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Summary:

Got an old netbook? For a $225 Kickstarter pledge, you can turn a netbook into a telepresence robot, remotely controlling it over from a web browser or a smartphone. Over a web connection, you could even use the Oculus robot to speak with remote workers.

oculus

Over the weekend I was cleaning out my gadget closet and found two of my old netbooks. I was planning to repurpose them for some programming efforts, but a new Kickstarter project has changed my mind. For a $225 pledge, you can turn a netbook into a telepresence robot, which is right up my alley.

The Oculus Surveillance and Telepresence Netbook Robot project is looking to secure $15,000 in pledges by Jan. 31. You can commit as little as $30 for an Oculus T-Shirt, $225 for a full robot kit (netbook not included) or $420 for a deluxe robot made of wood, complete with a headlight, T-shirt — for you, not the robot — and RoboRealm software. Even with the largest pledge, you’ll have to provide a netbook.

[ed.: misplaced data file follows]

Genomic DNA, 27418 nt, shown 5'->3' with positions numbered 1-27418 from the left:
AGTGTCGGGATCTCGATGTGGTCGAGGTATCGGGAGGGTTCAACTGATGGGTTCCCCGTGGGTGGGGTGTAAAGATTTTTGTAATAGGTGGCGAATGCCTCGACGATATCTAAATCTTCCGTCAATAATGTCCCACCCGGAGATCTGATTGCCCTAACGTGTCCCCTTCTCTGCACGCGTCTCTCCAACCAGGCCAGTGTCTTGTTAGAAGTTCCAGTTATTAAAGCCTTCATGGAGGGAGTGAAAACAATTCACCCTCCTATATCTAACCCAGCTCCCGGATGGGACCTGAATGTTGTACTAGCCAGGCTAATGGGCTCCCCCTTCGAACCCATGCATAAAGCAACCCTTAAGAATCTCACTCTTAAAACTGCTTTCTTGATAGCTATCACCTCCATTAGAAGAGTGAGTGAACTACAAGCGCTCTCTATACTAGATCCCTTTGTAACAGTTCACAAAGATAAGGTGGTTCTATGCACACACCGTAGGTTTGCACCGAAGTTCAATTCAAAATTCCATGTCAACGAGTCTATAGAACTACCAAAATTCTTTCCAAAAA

Although I’m a robot enthusiast, this project makes perfect sense. Netbooks are cheap enough and have more than enough horsepower and sensors to power a robot. I suspect that while many netbook owners still use their device as a traditional laptop, others have moved on to tablets or other mobile devices. That means an old netbook collecting dust can gain a second life.

Using the netbook’s webcam, an Arduino board and open source software, the Oculus could work well as an inexpensive “place shifting” solution. The robot’s owner can remotely move the robot and see what the it sees, while communicating with other people over the web through a netbook’s integrated microphone and speakers. The Oculus even has a charging dock that it can back into on its own.

Note that this isn’t the first netbook-powered robot potentially hitting the market. Willow Garage has long offered the TurtleBot that combines a netbook with a Roomba iCrate base and an Xbox Kinect. As a result, you’ll pay much more for that solution; $1399 for a full kit including the netbook.

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